Too often, the traditional public-school model fails students and teachers. Charter schools, scholarship tax credits, and merit pay are giving students a better education and teachers a better career.
Republic columnist Jon Talton recently used his Sunday column to describe a school-choice program that passed the Arizona Legislature with bipartisan support as "right-wing utopianism." ("As Democrats go, Napolitano makes a good Republican," Oct. 9). Researchers familiar with the academic work on choice programs have tired of such ill-informed rhetoric.
About 15 years ago, the Center for Law in the Public Interest convinced a federal judge that the state should equalize funding for all Arizona public school districts. As a result, today every public school district receives a minimum average of $8,500 per student, and that was supposed to help districts better educate students. Now the Center wants another federal judge to suspend the AIMS graduation requirement for English Language Learners until funding reaches some undefined level of "adequacy."
A national effort known as the 65-cent Solution would require school districts to spend at least 65 cents of every dollar "in the classroom," and is expected to be on Arizona's 2006 ballot.
The idea behind the initiative is that too much money is wasted on top-heavy administrative functions and too little money is spent on student learning. There is certainly truth in that. Proponents hope the mandate will ensure that money actually reaches students. Unfortunately, those hopes are unlikely to materialize.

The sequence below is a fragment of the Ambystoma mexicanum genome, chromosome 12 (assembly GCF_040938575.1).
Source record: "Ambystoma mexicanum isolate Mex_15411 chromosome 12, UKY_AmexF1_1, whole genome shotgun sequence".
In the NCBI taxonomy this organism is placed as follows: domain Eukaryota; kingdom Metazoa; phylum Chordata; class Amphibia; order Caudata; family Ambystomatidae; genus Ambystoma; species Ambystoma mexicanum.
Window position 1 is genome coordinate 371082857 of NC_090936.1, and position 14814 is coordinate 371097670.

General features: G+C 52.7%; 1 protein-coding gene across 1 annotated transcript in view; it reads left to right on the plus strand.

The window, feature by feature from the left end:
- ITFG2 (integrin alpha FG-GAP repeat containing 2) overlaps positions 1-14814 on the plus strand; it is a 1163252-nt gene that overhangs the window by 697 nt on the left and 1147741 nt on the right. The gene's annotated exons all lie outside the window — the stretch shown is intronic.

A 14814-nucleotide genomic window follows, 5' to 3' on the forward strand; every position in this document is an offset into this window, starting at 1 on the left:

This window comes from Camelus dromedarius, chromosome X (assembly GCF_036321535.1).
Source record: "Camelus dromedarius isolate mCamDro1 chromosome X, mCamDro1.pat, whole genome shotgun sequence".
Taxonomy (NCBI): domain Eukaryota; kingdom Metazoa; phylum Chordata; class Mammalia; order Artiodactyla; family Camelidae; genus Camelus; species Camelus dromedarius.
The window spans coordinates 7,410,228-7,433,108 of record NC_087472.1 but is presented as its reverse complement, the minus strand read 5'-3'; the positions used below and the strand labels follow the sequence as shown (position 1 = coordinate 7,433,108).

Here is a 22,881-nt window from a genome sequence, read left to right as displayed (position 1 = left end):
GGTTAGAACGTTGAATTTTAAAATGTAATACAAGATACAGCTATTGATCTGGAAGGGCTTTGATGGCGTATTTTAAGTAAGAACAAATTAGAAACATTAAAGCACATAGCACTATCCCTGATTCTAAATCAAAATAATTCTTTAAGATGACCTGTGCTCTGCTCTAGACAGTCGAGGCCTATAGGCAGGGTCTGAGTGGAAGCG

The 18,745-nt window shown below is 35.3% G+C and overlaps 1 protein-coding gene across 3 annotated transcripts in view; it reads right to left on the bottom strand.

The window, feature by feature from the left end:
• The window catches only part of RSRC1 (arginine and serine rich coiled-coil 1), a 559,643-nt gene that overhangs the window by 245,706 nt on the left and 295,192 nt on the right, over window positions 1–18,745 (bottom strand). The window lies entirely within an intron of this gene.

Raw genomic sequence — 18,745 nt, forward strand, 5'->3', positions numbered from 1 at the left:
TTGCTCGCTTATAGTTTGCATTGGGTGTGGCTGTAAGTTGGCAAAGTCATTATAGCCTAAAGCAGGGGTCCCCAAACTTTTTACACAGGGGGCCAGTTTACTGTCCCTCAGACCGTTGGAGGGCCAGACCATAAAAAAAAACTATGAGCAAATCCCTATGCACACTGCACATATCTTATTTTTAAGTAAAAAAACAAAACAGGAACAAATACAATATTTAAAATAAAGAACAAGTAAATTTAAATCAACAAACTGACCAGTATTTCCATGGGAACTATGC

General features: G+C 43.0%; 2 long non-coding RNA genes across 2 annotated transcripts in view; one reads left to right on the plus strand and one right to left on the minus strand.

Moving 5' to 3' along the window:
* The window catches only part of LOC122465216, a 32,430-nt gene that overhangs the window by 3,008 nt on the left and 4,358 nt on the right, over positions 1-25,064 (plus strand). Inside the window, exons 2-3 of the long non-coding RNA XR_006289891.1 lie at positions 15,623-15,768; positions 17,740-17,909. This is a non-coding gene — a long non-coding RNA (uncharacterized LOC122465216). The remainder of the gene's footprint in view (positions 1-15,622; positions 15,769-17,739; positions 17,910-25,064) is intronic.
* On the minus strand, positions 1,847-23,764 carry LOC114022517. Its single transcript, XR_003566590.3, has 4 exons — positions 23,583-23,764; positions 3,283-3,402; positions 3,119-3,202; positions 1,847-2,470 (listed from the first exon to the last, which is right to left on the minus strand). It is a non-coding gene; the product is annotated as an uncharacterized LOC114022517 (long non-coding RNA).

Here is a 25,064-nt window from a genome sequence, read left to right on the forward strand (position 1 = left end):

In an unprecedented move two weeks ago, the ACLU, the People for the American Way and the Arizona Center for Law in the Public Interest filed the first- ever legal challenge to a school choice program for children with disabilities. There are four such programs nationwide that have flourished without legal challenge. Opponents are also challenging a similar scholarship program for children in foster care.
On paper, Arizona's charter law allows multiple charter authorizers: the Arizona State Board of Education, the Arizona State Board for Charter Schools, and local school districts.
Few developments in education have blasted through the status quo like Sal Khan’s “Khan Academy.” What started as a collection of instructional videos on YouTube to help his 7th grade cousin with Algebra is now a website featuring 3,400 videos on everything from logarithms to art history.
If you were designing a K-12 education system from scratch, with no preconceived notions, and taking full account of the breathtaking technological innovations that have made possible a high-quality, highly personalized education for every child, what would that system look like?
Like many students, Ollie is frustrated with school. Math is too easy and his teacher doesn't have time to truly customize his education to meet his individual needs. Watch as Ollie discovers an amazing world of technology that maximizes his learning ability and frees his teacher to focus on helping students learn.
Contact: Rob Kramer, (602) 633-8961
Ballots are hitting mailboxes this week and along with electing a President and other officeholders, Arizona voters will cast their votes on nine propositions. One of the most contentious of those, Proposition 204, would permanently raise the state’s sales tax to fund schools.